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Warlord's party hopeful of winning seats


In this story:

Gangland killing

Nationalist optimism


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BELGRADE, Yugoslavia -- The political party once led by Serbian warlord Arkan -- died in a hail of bullets in a Belgrade hotel almost a year ago -- has a chance of winning seats in the parliament of newly democratic Serbia.

The prospect of the Party of Serbian Unity (SSJ) entering the legislature of Yugoslavia's main republic is likely to dismay Western capitals hoping Serb nationalism would fade away after the downfall of Slobodan Milosevic.

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Arkan, whose real name was Zeljko Raznatovic, won a seat in the Serbian legislature eight years ago, but the SSJ was not in the outgoing assembly.

Assassinated aged 47 in the lobby of Belgrade's Intercontinental Hotel in January, Arkan had been indicted for war crimes by a United Nations court for leading paramilitary units in the Bosnian and Croatian wars in the early 1990s.

Gangland killing

Interpol also wanted him for several bank robberies. But to some Serbs he was a hero who risked his life for their country.

Arkan's death was one in a series of high-profile, gangland-style killings marking the final years of Milosevic's authoritarian rule as Yugoslav president.

A policeman off duty at the time of the attack pleaded innocent to accusations of murdering Arkan when his trial started two months ago. Belgrade prosecutors have also charged nine other men in connection with the killing.

Zoran Djindjic, set to become Serbian prime minister after the 18-party Democratic Opposition of Serbia bloc routed Milosevic's Socialists on Saturday, suggested tensions in southern Serbia had boosted the SSJ vote.

The remote area close to the Kosovo boundary was hit by ethnic Albanian guerrilla attacks last month that left four Serbian police dead and angered the local Serb population.

"The fact that such a party will be represented in parliament is just one more proof of how carefully society must be healed and radical demagogy avoided," Djindjic said.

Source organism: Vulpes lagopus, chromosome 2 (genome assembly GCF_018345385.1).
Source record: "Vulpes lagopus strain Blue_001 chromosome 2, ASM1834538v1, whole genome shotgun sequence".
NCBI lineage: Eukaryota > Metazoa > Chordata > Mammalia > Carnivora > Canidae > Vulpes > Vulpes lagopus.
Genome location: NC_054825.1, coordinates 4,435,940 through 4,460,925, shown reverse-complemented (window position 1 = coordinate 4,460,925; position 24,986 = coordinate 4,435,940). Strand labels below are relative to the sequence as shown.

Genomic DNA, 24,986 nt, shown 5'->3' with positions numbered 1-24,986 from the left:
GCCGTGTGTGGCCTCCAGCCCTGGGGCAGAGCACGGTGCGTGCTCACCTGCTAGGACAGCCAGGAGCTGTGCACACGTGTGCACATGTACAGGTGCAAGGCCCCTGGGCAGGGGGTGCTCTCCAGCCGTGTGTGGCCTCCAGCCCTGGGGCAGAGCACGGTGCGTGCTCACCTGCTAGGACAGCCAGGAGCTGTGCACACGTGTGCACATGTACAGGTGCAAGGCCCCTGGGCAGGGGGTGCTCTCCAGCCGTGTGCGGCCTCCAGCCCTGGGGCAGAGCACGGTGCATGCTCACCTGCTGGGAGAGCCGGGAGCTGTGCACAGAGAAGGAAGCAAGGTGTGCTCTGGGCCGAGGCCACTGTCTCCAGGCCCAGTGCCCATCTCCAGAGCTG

Nationalist optimism

Darko Brocic of the polling agency Strategic Marketing said the SSJ had received many more votes than surveys had indicated, notably beating the Serbian Renewal Movement of maverick nationalist Vuk Draskovic.

Political analyst Vladmir Goati attributed the SSJ's success to the crushing defeat of the hardline Radical Party in federal elections in September, which Milosevic and his allies lost.

He said this had prompted many supporters of the Radical Party -- formerly in coalition with Milosevic's Socialists -- to give their votes to another ultra-nationalist party.

The official early returns indicated the Radical Party, led by hardline nationalist Vojislav Seselj, was on course to win about 22 seats, down from 83 in the old assembly.

But Borislav Pelevic, leader of the SSJ and best man to Arkan when he married the popular Serbian folk singer Ceca in 1996, said he had expected his party to do even better.

"I don't know what's going on and I don't want to accuse anyone of robbery, but we did expect to win more votes," said Pelevic, who used to command Arkan's Serb Volunteer Guard, of which the paramilitary "Tigers" were the most dreaded part.

Nevertheless, he said it would be a great success if the party did enter parliament.

"The Party of Serbian Unity will be a constructive opposition in parliament and will be giving proposals on how to liberate Serbia," he told reporters on Sunday morning.

Reuters contributed to this report.



RELATED STORIES:
Serb policeman denies killing Arkan
October 17, 2000
Arkan dies in shooting
January 15, 2000
Milosevic party concedes election defeat
December 24, 2000

RELATED SITES:
Arkan's 'Tigers'
Institutional Origins of Contemporary Serbian Nationalism

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